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By July 25, 2013 No Comments

It’s a story I never tired of telling, and it happened just last week–well, July 15, 1838 (and, no, I haven’t been telling it for that long).  Ralph Waldo Emerson, a rising star in Massachusetts high culture, a young clergyman, a divine divine really, a man blessed with a gift for words, had been asked to speak to the young preachers-in-training at the seminary, the Harvard Divinity School.

He’d been asked because he was all of those things.  Besides, he’d given a passionate speech to the Harvard students not that long before, something called “The American Scholar,” that had been wildly loved.  What Emerson voiced in that stemwinder was the idea that America should no longer follow the courtly muses of Europe, no longer act as if it were some misbegotten ugly duckling, but rather stand on its own two feet and create its own art and poetry and science and just about everything. That speech lit up the congregation because it was a kind of cultural Declaration of Independence, America thumbing its nose at its storied ancestors, the Brits especially.  It was time for an American Shakespeare.

It wasn’t exactly the shot heard round the world, but there was more heavy breathing in the hallowed courts of Harvard College after that performance than there likely had been for quite some time. And, let’s face it, what he’d sung was a chorus that a country loved, performed at a time when this newly sovereign-ed nation was beginning to look west with some seriousness, when the unimaginable riches of the what lay beyond was there for the taking (as long as you simply get rid of those disgusting aboriginals).  

Ralph Waldo Emerson was piping a dream, and people sang along with his glorious aria.  

“Let’s have that guy back again,” someone at Harvard must have said, so he was asked, he consented, he delivered.

And right about now, in 1838, some few days after the speech, the telephones were ringing off the hook, figuratively speaking.  People weren’t just mad, they were livid.  They wanted his hide.  What he said got him tarred and feather, figuratively, and he wasn’t asked back to Harvard College or the Divinity School for almost forty years.

Poor Waldo didn’t really understand the uproar.  After all, he said, he’d told them nothing at all that was any different from what he’d said in his Oscar-winning lecture to the college.  He told them to stand on their own two feet, to break ties with tradition, to discover worlds they’d never dreamed of, to become something well, omnipotent.  

At the Divinity School, he’d said Jesus Christ was divine, maybe the only divine soul in the history of man, but so could each of them be divine. They could all be replica Christs if they’d only discover the divine in themselves.  He told them to forget the importance of scriptures and to create their own sacred writings by getting themselves in tune with the harmonic convergence then imminently available throughout Boston or anywhere else for that matter.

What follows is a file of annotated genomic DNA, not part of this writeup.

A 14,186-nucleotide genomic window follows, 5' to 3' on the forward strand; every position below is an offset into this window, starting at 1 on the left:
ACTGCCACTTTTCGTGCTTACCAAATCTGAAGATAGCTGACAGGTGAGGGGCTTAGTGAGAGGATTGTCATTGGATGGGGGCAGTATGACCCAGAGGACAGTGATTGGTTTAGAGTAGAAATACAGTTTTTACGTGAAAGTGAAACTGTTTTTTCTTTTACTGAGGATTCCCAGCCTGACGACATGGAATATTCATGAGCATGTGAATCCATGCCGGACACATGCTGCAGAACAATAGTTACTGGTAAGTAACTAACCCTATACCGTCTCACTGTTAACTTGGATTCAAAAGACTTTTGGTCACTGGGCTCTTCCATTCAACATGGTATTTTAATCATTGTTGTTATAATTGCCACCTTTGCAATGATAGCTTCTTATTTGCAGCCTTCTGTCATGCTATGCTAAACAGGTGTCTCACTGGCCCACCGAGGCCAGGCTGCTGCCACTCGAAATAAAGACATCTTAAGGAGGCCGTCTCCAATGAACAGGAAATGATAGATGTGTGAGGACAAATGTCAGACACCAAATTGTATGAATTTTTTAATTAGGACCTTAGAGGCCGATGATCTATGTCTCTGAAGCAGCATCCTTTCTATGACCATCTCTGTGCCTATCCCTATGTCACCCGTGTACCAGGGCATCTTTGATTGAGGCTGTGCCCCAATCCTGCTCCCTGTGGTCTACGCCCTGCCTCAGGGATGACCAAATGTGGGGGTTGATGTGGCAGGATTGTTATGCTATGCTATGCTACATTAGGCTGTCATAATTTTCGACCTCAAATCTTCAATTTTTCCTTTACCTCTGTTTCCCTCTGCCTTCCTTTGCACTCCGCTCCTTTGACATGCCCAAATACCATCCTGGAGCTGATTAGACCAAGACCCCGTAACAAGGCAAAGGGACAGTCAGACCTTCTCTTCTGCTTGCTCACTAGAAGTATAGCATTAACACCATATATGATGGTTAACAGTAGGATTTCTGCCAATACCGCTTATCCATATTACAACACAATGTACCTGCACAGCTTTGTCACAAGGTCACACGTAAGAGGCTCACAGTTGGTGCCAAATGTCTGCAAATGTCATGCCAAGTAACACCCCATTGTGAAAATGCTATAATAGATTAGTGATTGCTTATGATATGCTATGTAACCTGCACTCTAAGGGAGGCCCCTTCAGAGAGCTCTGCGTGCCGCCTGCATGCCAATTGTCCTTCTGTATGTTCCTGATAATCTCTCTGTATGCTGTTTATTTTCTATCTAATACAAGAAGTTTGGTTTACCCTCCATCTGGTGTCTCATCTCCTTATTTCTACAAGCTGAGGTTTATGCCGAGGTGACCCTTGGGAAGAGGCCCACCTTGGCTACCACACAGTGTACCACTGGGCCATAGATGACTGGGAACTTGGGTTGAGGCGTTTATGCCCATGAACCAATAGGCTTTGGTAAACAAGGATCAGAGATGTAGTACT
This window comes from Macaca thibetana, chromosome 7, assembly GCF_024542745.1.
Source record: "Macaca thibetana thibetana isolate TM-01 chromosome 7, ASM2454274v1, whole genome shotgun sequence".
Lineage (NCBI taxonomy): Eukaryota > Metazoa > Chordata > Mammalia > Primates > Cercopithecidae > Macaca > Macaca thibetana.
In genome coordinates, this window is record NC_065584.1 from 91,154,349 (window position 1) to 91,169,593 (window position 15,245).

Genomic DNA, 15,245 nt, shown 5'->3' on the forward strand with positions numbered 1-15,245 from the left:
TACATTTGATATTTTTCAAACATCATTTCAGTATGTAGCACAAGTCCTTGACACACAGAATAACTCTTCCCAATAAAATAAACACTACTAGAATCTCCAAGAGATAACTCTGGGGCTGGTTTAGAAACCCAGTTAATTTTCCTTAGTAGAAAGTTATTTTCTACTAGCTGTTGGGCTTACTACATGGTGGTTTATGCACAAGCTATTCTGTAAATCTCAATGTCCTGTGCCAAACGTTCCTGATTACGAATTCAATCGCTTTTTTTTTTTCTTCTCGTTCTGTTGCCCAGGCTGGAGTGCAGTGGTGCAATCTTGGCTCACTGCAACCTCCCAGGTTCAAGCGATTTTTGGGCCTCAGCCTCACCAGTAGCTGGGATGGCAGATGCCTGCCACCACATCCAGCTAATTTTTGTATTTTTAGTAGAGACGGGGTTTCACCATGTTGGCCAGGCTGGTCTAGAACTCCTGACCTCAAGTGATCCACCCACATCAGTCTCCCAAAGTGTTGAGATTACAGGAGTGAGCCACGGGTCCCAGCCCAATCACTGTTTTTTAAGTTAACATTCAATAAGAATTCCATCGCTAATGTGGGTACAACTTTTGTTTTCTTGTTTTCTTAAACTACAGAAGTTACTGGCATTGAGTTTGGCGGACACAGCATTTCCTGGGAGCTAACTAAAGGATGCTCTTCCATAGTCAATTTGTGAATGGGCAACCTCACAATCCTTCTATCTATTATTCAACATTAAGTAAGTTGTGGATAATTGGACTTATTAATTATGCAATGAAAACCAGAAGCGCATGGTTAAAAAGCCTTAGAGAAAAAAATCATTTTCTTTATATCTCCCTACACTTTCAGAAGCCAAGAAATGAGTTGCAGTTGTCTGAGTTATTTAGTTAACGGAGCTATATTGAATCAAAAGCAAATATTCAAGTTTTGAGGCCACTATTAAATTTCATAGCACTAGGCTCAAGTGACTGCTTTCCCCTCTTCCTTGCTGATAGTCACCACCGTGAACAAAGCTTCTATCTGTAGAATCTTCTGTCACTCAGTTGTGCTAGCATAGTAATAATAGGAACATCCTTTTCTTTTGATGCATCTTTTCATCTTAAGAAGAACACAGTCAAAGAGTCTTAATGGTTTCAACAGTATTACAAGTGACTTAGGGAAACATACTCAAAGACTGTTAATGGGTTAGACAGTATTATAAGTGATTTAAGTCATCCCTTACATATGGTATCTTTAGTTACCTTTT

Something about that proclamation, to the profs at the seminary, was way over the line.

What mattered is that each of them touch that universal sort of thing that all of them have but few of them believe.  You know–that thing that’s in all of us, whatever that is.  This sort of eternal sweet spot that connects all of us, the soul, the soul that inhabits all of humanity, and everything else too, the over-soul–yeah, that’s it, “the oversoul.”  You know.

Emerson was “new age” long before anyone had stuck those two words together.  But his odd religion, something that came to be called “transcendentalism,” won the day among the intellectual elite even if it left its religious authorities boiling mad. Transcendentalism left its traces in just about every important writer of America’s own Romantic Era–Thoreau, Hawthorne, Melville, Dickinson.  

It proclaimed a radical optimism that harmonized with the aspiration of a new burgeoning (white) culture in a country that, in 1838, still really had no idea how much territory existed within its borders, how much wealth within its territories.  

And it died a miserable death at Fort Sumter.  It was hospitalized already with John Brown, when its own advocates determined that such unbridled optimism was, at best, a pipe dream.

It’s all there.  You can read it for yourself in “The Divinity School Address.”  Take it along on your next picnic and read it for yourself.

It’s a great essay, and an even greater story because Emerson was scribbling out the truth far better than he knew–truth about us, about the human character, about what we could become.

And couldn’t.  

Seems we still do need a Savior.

James C. Schaap

James Calvin Schaap is a retired English prof who has been something of a writer for most of the last 40 years. His latest work, a novel, Looking for Dawn, set in reservation country, is the story of two young women joined by their parents' mutual brokenness and, finally, a machine-shed sacrament of reconciliation. He writes and narrates a weekly essay on regional history for KWIT, public radio, Sioux City, Iowa. He and his wife Barbara live on the northern edge of Alton, Iowa, the Sgt. Floyd River a hundred yards or so from their back door. They have a cat--rather, he has them.

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